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Art and function

Fifty years of glass-blowing at Memorial University


By Susan Flanagan

From across the work bench, Brian Power and Sabrina Bélanger face each other, torches in hand, blowing air into rubber hoses.

The result? Glass pieces that are both works of art and functional pieces of scientific equipment.

Fifty years

For 50 years glass masterpieces have been fabricated in this unassuming lab on the first floor of the Chemistry-Physics building.

Falling under the umbrella of the Department of Technical Services, the Scientific Glassblowing Shop is one of only two in Atlantic Canada. Technical Services is a unit within the Office of Vice-President (Research). It is a place where Mr. Power has been working for 26 years.

Preserving the craft

Mr. Power was mentored by Tom Perks, who retired from Memorial in 2003.

Brian Power had been a technical glass blower at Memorial for 26 years
Brian Power has been a technical glass blower at Memorial for 26 years.
Photo: Chris Hammond

In turn, Mr. Power has been passing on his knowledge and skills to Sabrina Bélanger.

Ms. Bélanger joined the glass-blowing shop three years ago.

She will be the sole scientific glass-blower in the province using the same tools, torches and Heathway lathe from England that has been used to turn larger pieces in Memorial’s shop since 1967.

1/ Pitcher plant

A glass-blown pitcher plant made by Brian Power for Governor General David Johnston.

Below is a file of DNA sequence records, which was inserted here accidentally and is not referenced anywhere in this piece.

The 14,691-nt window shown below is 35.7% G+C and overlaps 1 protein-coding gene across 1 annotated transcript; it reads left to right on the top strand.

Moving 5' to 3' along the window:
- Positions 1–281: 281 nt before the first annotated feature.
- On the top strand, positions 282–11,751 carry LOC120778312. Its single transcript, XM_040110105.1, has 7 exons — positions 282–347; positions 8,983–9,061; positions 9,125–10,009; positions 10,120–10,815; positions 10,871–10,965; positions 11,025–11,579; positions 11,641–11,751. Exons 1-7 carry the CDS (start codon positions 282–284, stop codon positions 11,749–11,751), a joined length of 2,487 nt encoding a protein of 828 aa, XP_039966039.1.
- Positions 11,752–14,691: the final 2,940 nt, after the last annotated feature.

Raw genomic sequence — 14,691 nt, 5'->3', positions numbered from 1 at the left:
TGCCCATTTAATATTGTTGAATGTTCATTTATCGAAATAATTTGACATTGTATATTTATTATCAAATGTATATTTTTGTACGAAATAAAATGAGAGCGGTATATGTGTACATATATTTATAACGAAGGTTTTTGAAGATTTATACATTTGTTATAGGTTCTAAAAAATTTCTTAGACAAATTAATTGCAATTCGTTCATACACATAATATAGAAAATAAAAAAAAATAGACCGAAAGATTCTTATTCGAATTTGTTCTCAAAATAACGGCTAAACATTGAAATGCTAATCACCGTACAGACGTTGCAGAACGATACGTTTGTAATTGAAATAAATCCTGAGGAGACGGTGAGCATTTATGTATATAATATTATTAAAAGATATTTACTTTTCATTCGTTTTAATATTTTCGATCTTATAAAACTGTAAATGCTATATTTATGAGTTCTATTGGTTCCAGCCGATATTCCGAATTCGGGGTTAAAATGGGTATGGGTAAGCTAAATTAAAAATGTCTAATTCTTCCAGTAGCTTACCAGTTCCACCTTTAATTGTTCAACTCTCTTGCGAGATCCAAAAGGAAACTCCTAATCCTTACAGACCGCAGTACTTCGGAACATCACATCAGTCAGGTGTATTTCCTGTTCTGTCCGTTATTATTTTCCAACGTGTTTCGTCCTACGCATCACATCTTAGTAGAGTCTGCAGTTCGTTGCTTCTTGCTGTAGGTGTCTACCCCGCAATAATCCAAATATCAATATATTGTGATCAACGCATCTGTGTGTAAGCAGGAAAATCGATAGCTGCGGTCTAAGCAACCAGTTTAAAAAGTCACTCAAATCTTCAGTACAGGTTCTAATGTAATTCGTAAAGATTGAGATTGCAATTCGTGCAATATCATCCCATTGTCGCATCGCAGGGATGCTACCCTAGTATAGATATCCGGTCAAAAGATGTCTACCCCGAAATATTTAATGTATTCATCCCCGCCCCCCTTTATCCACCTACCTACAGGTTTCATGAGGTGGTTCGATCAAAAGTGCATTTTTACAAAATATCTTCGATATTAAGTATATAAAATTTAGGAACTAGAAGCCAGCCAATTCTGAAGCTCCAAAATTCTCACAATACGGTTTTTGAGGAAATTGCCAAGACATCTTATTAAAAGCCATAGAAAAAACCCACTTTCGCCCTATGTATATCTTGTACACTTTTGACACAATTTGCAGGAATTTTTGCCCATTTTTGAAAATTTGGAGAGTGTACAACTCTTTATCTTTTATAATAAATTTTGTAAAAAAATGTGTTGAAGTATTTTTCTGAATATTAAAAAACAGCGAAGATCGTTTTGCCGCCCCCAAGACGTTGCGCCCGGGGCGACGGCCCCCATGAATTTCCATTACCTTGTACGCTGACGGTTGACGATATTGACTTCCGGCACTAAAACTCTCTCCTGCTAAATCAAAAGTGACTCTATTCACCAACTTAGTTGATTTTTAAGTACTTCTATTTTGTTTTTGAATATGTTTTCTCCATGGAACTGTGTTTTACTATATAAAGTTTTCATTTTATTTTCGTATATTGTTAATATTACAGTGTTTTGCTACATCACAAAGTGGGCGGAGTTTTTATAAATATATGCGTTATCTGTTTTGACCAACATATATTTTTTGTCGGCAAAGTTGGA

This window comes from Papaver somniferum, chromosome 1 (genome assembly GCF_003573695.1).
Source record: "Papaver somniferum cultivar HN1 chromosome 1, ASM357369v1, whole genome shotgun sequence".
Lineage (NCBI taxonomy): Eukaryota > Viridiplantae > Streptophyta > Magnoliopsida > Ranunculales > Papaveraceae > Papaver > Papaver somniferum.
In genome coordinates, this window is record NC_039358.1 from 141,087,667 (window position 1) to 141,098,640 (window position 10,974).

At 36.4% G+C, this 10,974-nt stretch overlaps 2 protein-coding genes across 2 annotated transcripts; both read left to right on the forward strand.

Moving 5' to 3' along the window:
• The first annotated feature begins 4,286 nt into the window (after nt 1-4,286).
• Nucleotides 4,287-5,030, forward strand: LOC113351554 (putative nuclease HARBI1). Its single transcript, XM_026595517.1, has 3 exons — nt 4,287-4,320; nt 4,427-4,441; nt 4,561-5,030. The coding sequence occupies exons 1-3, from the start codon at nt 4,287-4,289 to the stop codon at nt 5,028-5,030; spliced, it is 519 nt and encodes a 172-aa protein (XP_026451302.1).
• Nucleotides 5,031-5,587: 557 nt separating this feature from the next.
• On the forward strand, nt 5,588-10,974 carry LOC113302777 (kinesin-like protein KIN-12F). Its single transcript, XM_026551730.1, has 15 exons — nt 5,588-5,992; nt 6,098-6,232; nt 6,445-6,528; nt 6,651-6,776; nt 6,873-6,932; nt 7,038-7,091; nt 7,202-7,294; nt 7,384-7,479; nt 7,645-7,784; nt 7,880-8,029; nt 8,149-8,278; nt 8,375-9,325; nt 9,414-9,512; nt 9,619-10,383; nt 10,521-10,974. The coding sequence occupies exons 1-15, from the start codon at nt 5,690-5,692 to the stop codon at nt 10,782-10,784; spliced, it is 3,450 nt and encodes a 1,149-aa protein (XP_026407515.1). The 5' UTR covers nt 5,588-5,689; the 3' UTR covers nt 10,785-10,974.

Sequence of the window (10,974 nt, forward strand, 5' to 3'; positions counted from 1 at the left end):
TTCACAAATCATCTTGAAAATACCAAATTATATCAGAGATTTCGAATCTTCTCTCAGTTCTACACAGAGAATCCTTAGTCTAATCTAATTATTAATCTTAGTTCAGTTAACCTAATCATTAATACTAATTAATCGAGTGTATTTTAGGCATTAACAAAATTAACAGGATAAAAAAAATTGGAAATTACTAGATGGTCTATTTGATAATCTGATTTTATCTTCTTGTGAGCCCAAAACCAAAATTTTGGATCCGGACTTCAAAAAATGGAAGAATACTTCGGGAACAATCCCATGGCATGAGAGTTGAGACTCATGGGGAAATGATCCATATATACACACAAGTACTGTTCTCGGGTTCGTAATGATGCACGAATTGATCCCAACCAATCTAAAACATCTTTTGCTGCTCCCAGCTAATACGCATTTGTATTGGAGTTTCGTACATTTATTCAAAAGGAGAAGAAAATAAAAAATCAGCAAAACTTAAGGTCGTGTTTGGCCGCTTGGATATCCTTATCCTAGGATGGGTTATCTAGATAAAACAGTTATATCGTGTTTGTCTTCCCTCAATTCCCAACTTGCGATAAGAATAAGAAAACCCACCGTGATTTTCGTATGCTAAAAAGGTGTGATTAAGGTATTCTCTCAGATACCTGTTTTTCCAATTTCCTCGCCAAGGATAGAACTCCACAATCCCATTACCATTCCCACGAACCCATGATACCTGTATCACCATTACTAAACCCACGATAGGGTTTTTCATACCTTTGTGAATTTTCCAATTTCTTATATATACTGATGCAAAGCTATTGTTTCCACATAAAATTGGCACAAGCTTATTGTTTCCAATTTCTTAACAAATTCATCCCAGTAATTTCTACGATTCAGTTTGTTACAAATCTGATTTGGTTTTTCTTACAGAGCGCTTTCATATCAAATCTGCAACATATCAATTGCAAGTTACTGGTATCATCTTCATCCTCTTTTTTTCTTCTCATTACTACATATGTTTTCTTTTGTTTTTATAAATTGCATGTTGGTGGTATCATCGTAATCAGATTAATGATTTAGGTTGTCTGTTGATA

Photo: Technical Services

2/ Glass-blown dinosaur

Borosilicate glass dinosaur by Brian Power for a Technical Services Christmas fundraiser.

Photo: Technical Services

3/ Glass-blown cat

Made by Sabrina Bélanger.

Photo: Sabrina Bélanger

4/ Glass reaction vessel

Built by Brian Power for research at the Ocean Sciences Centre.

Photo: Technical Services

5/ Flower pendant

Borosilicate glass pendant made by Sabrina Bélanger.

Photo: Sabrina Bélanger

6/ Viking ship

Made by Brian Power for the 2017 summer fundraiser for the Roland (Rex) Carter Memorial Scholarship.

Photo: Sabrina Bélanger

“Working in a university setting, you get to be part of research that you wouldn’t experience in private industry doing production runs and you are continuously challenged,” said Ms. Bélanger, blowing air into the rubber tube and aiming the blue flame at the glass.

“Researchers can also make prototypes and modifications to existing designs to better serve their needs,” added Ms. Belanger, who is the director of the Canadian section of the American Scientific Glassblowing Society, which focuses on furthering the education and knowledge of scientific glass-blowing through hands-on seminars, technical presentations, and an annual symposium.

Sabrina Bélanger at the lathe at the 2015 American Scientific Glassblower Society Symposium in Milwaukee, Wis.
Sabrina Bélanger at the lathe at the 2015 American Scientific Glassblower Society Symposium in Milwaukee, Wis.
Photo: Matthew Losee

“It’s a lot faster than ordering from an outside company,” said Anke Krutof, a PhD candidate supervised by Dr. Kelly Hawboldt, Faculty of Engineering and Applied Science. “You can get things repaired quickly and the turnaround time is fast, saving downtime in the lab.”

Specialized work